D. Select Target/Program and Verify/Start to flash the board
 photo STLinkUtility.jpg

Mac OSX Toolchain Setup

1. Install arm-none-eabi

You can either download the toolchain as we did above and then edit your path variables, or we can use the homebrew package manager for osx, which is the way I will describe below.
A. Install Homebrew
Homebrew is a very nice package manager for OSX, much like apt-get on Ubuntu. There is a lot of information on their website, so feel free to take a look.
http://brew.sh/
Otherwise, simply open the terminal, enter the following command, and follow all the steps to install.

ruby -e "$(curl -fsSL https://raw.githubusercontent.com/Homebrew/install/master/install)"

Now that we have homebrew installed, it is very easy to install the ARM toolchain. Simply enter the following commands:

brew tap PX4/homebrew-px4
brew update
brew install gcc-arm-none-eabi-48

This will install the latest (as of Oct. 5, 2014) ARM toolchain (4.8 2014q3)
To test that the installation works, enter:

arm-none-eabi-gcc --version

and you should get the following output
 photo ScreenShot2014-10-05at94513PM.png

2. Install ST-Link

In order to flash our programs onto the STM32F4 we will use a software called st-link. We will need to get and compile from source, the st-link software. Run the following commands to build st-link. *This assumes you are at your home (~) directory.

mkdir src && cd src
git clone git://github.com/texane/stlink.git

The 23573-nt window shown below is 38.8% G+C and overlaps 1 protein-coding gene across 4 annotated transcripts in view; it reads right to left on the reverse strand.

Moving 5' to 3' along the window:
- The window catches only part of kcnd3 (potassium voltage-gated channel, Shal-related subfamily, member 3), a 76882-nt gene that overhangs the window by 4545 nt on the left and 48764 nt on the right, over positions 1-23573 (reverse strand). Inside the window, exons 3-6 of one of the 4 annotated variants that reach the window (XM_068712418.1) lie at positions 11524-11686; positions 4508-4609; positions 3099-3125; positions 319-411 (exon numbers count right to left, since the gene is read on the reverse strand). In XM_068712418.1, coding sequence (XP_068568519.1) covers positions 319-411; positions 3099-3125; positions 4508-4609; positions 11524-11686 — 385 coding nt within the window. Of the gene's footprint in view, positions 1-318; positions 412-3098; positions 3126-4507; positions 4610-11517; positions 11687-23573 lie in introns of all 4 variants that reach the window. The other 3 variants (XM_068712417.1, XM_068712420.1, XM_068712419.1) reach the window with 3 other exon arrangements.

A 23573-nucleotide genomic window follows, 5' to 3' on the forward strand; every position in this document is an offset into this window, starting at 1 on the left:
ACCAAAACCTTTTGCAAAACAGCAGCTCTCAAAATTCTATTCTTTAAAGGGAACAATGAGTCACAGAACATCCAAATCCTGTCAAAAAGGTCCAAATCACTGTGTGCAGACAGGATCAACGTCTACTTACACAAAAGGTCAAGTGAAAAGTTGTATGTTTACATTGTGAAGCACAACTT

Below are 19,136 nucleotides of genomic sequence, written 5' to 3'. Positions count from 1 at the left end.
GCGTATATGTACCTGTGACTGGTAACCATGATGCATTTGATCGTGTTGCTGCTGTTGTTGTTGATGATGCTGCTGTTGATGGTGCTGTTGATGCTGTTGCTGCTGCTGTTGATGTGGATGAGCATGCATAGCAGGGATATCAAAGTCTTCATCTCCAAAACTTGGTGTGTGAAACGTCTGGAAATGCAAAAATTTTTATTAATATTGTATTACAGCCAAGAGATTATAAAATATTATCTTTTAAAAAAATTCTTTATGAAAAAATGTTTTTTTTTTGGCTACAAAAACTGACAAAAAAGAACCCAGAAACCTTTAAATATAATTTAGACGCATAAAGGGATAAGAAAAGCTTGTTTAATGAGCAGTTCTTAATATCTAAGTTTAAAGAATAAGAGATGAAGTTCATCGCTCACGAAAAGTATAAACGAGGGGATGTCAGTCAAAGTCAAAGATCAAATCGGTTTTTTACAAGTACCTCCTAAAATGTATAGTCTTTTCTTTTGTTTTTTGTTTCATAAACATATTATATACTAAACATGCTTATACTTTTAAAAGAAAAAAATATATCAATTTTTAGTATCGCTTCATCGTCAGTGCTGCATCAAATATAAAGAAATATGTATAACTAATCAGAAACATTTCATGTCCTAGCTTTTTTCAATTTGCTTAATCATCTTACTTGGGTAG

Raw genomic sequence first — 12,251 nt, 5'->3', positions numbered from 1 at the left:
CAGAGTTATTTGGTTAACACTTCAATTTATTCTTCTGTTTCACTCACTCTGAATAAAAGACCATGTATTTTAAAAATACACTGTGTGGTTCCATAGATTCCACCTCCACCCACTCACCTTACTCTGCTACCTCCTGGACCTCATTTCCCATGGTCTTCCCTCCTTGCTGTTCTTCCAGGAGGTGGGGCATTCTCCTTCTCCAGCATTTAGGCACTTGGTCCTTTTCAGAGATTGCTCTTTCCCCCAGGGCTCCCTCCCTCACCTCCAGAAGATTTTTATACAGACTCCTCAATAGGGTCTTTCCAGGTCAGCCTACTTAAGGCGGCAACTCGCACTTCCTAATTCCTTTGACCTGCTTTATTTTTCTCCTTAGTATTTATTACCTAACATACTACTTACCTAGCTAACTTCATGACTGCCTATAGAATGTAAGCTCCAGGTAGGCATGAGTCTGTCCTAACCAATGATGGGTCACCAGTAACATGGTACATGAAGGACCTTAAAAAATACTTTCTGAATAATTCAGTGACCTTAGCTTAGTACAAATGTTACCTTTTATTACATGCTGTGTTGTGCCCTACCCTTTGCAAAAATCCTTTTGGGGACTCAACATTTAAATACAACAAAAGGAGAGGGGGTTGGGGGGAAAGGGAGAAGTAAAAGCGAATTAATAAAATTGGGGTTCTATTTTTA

cd stlink
./autogen.sh
./configure
make

Now we will install the st-link tools we will use and make them available via the PATH variable. *Again, this assumes you are in the ~/src/stlink directory from above.

sudo mkdir /usr/local/opt/stlink
sudo cp st-flash /usr/local/opt/stlink/.
sudo cp st-util /usr/local/opt/stlink/.

Now we must add the st-link to our path (be cautious with this)

sudo bash -c "echo /usr/local/opt/stlink >> /etc/paths"
---> OR, edit the file yourself and append "/usr/local/opt/stlink"
sudo emacs /etc/paths

To test the st-link is working, restart the terminal, plug in your STM32F4-Discovery board, and enter st-util into the terminal. You should get the following output.

 photo ScreenShot2014-10-05at94836PM.png

Have fun developing

Now everything should be setup and you can start developing on either Windows or OSX. I hope this helped some of you and saved many hours hunting. Let me know if you have any questions, and feel free to checkout my youtube page, https://www.youtube.com/user/tdabboud, for tutorials on the STM32F4-Discovery Board. Thanks!!